This week brought us the last GOP debate until December, when primary season kicks into gear. This debate was significant because across the media it has been described as more substantive, giving viewers more information about the candidates and their proposals. So today we provide you with a multi-perspective view of the opinions and analysis that surfaced after this latest presidential candidate debate.
“Trump's tough talk on illegal immigration wasn't a hit with many attendees in the hall (he was booed several times over the course of the evening for criticizing other candidates), but I suspect he benefited from a protracted ‘amnesty’ exchange with John Kasich and Jeb Bush.
One of the most fascinating bits of the debate was the tete-a-tete between Rubio and Rand Paul. Their sparring started over taxes, then spilled into foreign policy. Each man's campaign and supporters declared victory online, and not without reason. Paul reminded libertarian-leaners and non-interventionists that he hasn't lost his mojo, and that he's more than willing to mix it up with his more hawkish colleagues. Rubio cited the federal government's constitutional imperative to defend America's people and interests, and warned against the consequences of receding American leadership in the world.”
“‘As you noted, I have rolled out a bold and simple flat tax: 10 percent for every American that would produce booming growth and 4.9 million new jobs within a decade,’ said Ted Cruz. In a perfect world, someone would have jumped up and yelled, ‘Say what?’ since Cruz was talking about a potential $3 trillion budget hole.
Later, Cruz volunteered that he’d impose sharp budget cuts, including the total elimination of five major agencies — only four of which he could remember…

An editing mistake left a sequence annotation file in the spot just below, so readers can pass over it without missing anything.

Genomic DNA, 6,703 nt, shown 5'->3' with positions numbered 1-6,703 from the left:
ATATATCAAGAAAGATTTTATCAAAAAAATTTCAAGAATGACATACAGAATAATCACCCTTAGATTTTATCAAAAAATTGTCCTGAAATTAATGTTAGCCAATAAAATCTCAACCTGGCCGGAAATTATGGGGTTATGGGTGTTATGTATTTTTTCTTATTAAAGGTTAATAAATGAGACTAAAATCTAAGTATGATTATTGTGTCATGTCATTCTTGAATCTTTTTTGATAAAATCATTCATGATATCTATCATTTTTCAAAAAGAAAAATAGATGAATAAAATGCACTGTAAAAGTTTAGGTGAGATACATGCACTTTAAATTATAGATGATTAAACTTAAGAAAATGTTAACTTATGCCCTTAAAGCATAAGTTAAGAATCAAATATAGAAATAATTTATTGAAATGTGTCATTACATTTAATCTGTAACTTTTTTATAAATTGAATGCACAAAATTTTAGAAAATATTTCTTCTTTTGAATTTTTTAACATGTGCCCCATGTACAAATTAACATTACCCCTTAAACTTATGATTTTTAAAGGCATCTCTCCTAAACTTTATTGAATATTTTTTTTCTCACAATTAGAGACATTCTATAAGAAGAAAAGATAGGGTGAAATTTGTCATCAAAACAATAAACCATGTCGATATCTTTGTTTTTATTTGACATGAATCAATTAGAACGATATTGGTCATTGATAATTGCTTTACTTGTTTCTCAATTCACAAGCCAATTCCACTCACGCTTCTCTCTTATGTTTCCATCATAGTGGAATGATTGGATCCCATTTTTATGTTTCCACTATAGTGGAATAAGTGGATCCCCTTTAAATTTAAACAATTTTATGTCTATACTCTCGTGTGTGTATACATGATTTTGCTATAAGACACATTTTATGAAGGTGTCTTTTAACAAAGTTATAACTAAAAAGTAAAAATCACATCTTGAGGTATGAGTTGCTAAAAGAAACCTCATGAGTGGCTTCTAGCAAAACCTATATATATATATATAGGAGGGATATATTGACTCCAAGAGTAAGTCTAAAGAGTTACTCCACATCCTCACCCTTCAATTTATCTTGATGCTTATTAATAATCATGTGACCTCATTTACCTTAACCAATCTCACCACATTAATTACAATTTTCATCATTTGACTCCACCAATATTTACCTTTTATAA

Carly Fiorina kept touting her three-page tax code. Not a three-page tax form — three pages of laws to cover all the taxes paid by every individual and business in the country. She mentioned the three-page code four times during the debate, and not once did anyone say, ‘Carly, what the heck are you talking about?’”
“Reality check: Cruz on impact of immigration on wages in the United States.
…While most American workers see no difference in their wages as a result of immigration, the specifics of Cruz's claim are accurate. Cruz said ‘we're going to drive down the wages for millions of hard-hard-working men and women’ and there are more than 10 million Americans in the class most vulnerable to wage pressures. …VERDICT: True
Kentucky Sen. Rand Paul alleged during the debate that income inequality ‘seems to be worst in cities run by Democrats, states run by Democrats and counties currently run by Democrats.’
A look of Census data provides a clear picture of where the gap between rich and poor is greatest in the United States, and it's not as cut-and-dry as Paul suggests when it come comes to political responsibility. …VERDICT: False.”